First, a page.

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Community and Q&A

ThermaCork Facade, too good to be true?

alanferg | Posted in Green Products and Materials on

Does anyone have experience or insight into using ThermaCork Facade? I’ve only found one article and one Q&A on GBA briefly referencing ThermaCork insulation.

ThermaCork Facade can be fastened directly to sheathing. I could replace all three components of my exterior wall assembly (4″ GPS foam, vertical strapping, cladding) with 4″ or 5″ of ThermaCork Facade panels.

Aside from the plain appearance, is this product too good to be true?

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  1. Expert Member
    NICK KEENAN | | #1

    I've used it. I don't have experience with long-term durability. It's brittle and even in a short time the corners tend to get dinged up.

    It's very expensive, both for the material and to install. As I recall the only acceptable fastening method is about 12 stainless finishing screws per panel. They specifically say you can't nail it. I did 2" panels and used 3" screws, which were a significant expense. You'd have to use 5" screws, I don't know if they even exist.

    1. Expert Member
      NICK KEENAN | | #2

      On the plus side it does look good and is pleasant to work with. It does serve as both insulation and cladding. It is more vapor open than foam.

      1. Adam_F | | #3

        I have some samples of this stuff, as it was something I am/was considering. Can't help but notice the smoky aroma.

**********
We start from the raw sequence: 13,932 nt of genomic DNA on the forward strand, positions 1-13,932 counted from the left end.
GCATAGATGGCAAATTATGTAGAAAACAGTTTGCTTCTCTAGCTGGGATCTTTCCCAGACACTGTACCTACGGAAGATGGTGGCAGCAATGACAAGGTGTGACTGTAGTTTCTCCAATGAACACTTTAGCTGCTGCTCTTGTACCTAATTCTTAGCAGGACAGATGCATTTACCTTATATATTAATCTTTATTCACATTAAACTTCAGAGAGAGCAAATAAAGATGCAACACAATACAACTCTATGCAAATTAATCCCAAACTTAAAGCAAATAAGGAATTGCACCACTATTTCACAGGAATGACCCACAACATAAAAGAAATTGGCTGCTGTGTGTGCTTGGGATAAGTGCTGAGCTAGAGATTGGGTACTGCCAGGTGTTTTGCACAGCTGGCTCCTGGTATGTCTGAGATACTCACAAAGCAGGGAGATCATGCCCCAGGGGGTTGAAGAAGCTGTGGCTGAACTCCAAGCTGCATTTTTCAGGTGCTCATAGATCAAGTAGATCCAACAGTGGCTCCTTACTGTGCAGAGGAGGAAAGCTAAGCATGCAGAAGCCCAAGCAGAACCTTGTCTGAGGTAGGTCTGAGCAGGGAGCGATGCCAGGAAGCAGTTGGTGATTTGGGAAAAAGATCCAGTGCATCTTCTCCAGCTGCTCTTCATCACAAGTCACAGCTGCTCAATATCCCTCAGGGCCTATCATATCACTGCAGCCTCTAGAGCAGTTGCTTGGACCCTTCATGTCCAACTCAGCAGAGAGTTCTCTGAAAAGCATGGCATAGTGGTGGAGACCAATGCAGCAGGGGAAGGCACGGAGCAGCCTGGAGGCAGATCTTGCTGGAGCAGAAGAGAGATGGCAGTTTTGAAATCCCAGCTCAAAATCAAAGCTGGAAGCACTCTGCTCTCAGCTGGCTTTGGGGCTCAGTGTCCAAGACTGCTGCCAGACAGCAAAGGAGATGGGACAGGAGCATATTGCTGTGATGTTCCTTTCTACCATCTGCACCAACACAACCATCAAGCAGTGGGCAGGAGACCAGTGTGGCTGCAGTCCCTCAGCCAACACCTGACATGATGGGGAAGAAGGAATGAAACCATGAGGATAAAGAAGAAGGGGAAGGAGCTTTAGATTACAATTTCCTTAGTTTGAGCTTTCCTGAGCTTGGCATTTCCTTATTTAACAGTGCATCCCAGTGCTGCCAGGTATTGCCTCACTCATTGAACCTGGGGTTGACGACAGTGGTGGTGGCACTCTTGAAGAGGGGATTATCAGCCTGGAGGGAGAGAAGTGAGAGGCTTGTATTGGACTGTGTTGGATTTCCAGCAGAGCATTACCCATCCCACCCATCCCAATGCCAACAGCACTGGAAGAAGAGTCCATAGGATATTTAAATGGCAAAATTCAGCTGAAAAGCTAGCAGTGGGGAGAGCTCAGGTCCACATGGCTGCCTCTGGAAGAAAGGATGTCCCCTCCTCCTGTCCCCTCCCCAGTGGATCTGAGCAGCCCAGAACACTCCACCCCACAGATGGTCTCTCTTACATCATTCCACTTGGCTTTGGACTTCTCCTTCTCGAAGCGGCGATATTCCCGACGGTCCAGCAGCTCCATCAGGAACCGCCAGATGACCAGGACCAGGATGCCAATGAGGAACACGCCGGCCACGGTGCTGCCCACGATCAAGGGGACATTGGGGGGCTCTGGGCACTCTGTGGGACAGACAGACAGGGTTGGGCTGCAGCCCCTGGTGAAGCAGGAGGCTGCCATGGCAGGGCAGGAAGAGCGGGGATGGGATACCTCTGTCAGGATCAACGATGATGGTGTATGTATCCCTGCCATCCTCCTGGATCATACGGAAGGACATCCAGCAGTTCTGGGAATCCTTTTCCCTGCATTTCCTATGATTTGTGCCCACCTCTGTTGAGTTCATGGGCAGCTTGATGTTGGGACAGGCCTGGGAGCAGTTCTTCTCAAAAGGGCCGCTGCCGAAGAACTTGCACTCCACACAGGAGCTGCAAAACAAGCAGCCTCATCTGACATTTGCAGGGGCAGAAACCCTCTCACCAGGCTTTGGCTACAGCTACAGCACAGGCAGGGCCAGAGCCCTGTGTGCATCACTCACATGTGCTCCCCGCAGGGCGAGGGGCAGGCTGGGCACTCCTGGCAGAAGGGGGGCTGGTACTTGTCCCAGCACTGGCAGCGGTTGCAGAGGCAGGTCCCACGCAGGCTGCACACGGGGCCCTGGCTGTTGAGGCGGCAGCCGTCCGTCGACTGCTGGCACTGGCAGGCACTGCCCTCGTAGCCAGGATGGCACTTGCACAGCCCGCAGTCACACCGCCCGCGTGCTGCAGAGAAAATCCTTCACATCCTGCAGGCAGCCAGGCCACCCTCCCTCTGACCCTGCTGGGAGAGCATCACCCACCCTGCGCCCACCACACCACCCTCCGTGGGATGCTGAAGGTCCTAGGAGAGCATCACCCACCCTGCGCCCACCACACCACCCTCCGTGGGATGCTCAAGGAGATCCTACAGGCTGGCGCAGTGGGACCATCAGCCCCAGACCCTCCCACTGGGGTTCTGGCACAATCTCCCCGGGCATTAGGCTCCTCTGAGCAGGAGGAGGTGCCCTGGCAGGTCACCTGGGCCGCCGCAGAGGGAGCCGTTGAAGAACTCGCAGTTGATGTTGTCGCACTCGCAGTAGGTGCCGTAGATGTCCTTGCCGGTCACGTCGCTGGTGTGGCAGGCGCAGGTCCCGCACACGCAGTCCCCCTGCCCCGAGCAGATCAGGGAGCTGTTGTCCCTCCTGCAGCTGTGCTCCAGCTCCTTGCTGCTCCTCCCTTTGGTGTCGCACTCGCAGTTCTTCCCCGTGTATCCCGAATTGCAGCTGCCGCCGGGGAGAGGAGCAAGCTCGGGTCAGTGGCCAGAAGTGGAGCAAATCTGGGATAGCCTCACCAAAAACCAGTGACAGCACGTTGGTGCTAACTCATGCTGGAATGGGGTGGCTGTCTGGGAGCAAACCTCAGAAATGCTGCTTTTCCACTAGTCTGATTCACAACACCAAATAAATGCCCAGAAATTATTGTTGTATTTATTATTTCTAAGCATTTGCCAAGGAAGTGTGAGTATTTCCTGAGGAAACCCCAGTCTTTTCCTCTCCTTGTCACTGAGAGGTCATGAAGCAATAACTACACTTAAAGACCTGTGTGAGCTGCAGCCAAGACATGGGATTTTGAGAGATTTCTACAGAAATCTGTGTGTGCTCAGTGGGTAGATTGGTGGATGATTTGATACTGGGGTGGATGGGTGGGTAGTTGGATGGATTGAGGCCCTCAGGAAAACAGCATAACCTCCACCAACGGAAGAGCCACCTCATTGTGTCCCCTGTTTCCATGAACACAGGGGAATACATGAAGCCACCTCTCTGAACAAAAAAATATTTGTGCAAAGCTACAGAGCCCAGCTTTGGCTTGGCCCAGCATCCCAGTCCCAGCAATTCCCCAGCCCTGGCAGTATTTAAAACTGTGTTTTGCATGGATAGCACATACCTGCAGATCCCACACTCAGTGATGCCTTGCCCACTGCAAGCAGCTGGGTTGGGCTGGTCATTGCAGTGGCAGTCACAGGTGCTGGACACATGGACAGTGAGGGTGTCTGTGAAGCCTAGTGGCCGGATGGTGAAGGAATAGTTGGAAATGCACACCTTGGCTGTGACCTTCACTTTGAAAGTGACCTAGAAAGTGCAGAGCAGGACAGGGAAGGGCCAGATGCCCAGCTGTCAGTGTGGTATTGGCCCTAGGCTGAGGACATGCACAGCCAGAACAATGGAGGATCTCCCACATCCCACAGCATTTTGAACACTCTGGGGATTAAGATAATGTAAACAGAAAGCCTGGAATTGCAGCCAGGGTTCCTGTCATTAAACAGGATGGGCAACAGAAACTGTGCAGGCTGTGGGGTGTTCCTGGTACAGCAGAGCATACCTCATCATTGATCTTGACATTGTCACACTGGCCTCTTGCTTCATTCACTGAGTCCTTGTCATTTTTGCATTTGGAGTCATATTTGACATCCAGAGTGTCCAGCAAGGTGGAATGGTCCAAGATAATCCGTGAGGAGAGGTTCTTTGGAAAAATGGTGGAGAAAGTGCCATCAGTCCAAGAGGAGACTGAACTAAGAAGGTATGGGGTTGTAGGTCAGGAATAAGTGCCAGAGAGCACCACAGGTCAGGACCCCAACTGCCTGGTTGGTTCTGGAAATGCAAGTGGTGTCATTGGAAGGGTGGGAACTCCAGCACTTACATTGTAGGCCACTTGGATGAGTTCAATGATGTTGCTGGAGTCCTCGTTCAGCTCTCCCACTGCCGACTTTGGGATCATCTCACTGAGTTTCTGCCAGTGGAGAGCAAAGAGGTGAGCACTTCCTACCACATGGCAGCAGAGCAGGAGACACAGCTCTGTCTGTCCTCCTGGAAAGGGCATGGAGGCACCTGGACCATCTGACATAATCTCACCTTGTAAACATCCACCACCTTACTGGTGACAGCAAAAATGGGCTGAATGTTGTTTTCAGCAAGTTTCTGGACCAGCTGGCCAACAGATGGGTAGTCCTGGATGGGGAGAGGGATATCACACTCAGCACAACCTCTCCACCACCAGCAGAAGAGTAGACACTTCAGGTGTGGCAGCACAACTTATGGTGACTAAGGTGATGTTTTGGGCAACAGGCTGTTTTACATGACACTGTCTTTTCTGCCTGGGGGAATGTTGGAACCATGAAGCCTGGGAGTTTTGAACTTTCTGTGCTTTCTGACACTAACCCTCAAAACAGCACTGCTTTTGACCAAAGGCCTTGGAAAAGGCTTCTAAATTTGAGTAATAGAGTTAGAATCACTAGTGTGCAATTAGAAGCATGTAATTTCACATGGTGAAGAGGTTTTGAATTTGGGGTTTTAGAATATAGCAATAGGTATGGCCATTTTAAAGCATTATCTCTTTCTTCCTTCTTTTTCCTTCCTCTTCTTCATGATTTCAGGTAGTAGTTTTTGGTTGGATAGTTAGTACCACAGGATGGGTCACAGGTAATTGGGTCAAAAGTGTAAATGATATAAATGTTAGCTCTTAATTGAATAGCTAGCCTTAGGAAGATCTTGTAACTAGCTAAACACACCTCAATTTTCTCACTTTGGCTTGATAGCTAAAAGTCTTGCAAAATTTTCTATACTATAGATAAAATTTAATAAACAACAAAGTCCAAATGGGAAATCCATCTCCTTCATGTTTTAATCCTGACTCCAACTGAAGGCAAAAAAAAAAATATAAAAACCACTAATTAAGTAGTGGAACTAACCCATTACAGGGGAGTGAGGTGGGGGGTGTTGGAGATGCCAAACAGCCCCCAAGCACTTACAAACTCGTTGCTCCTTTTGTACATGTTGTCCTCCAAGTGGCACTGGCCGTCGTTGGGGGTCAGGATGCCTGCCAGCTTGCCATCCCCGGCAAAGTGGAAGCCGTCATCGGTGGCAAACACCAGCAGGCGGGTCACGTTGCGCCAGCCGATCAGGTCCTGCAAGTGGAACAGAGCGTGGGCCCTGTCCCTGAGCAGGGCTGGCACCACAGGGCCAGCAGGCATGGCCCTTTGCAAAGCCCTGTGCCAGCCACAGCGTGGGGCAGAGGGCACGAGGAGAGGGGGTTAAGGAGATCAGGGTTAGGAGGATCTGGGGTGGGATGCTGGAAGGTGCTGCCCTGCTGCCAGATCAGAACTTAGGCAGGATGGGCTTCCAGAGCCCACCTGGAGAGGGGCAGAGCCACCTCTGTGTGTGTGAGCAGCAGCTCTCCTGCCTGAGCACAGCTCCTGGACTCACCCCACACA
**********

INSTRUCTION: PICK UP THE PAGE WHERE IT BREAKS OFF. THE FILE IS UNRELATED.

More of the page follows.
I can only wonder how it smells being trimmed.

        1. Expert Member
          NICK KEENAN | | #4


    2. alanferg | | #5

      Did the corners get dinged from handling and installation? I've yet to calculate the cost difference of ThermaCork vs my planned wall assembly, but I'm curious if it's cheaper.

  2. Expert Member


    It sounds like an interesting product. While it does allow you to eliminate the strapping necessary for thick foam, you then don't get the benefit of a rain-screen cavity. I don't know much about cork. Is it a reservoir cladding that needs a gap behind to stop water moving into the wall system?

    1. alanferg | | #7

      Malcolm, I've been wondering myself if a drainage plane between ThermaCork Facade and sheathing is applicable. My understanding of a rain-screen is to ventilate and allow drainage of moisture that gets behind cladding. In this case, ThermaCork Facade is an all-in-one product (exterior insulation and cladding). With ThermaCork Facade, my concern is moisture that does find its way in from the outside or vapor from the interior getting trapped between the ThermaCork and sheathing. I found this study by RDH Building Science and Small Planet Supply evaluating ThermaCork insulation over several years, but, it seems they still used a rain-screen and cladding over the ThermaCork ( The report is quite technical for me so I'm still trying to understand what I'm reading. If a rain-screen is applied between the ThermaCork Facade and sheathing, how does that affect the sheathing in cold temperatures? It seems to me the cold air would negate the insulative ability of the ThermaCork and move the dewpoint into the stud assembly where we don't want it. Perhaps a thicker housewrap designed for drainage can be used between the ThermaCork Facade and sheathing (I know the products exist, can't think of its name off the top of my head).

      1. Expert Member
        MALCOLM TAYLOR | | #8


        The details with it used as a cladding show a direct attachment to a solid substrate. It may need that for rigidity, but maybe a shallow cavity using either a dimpled WRB or mesh would work. Fortunately small cavities behind exterior rigid insulation don't reduce the R-value much. Building Science said a 1/8" gap had a negligible affect (5%).

  3. Expert Member
    PETER G ENGLE PE | | #9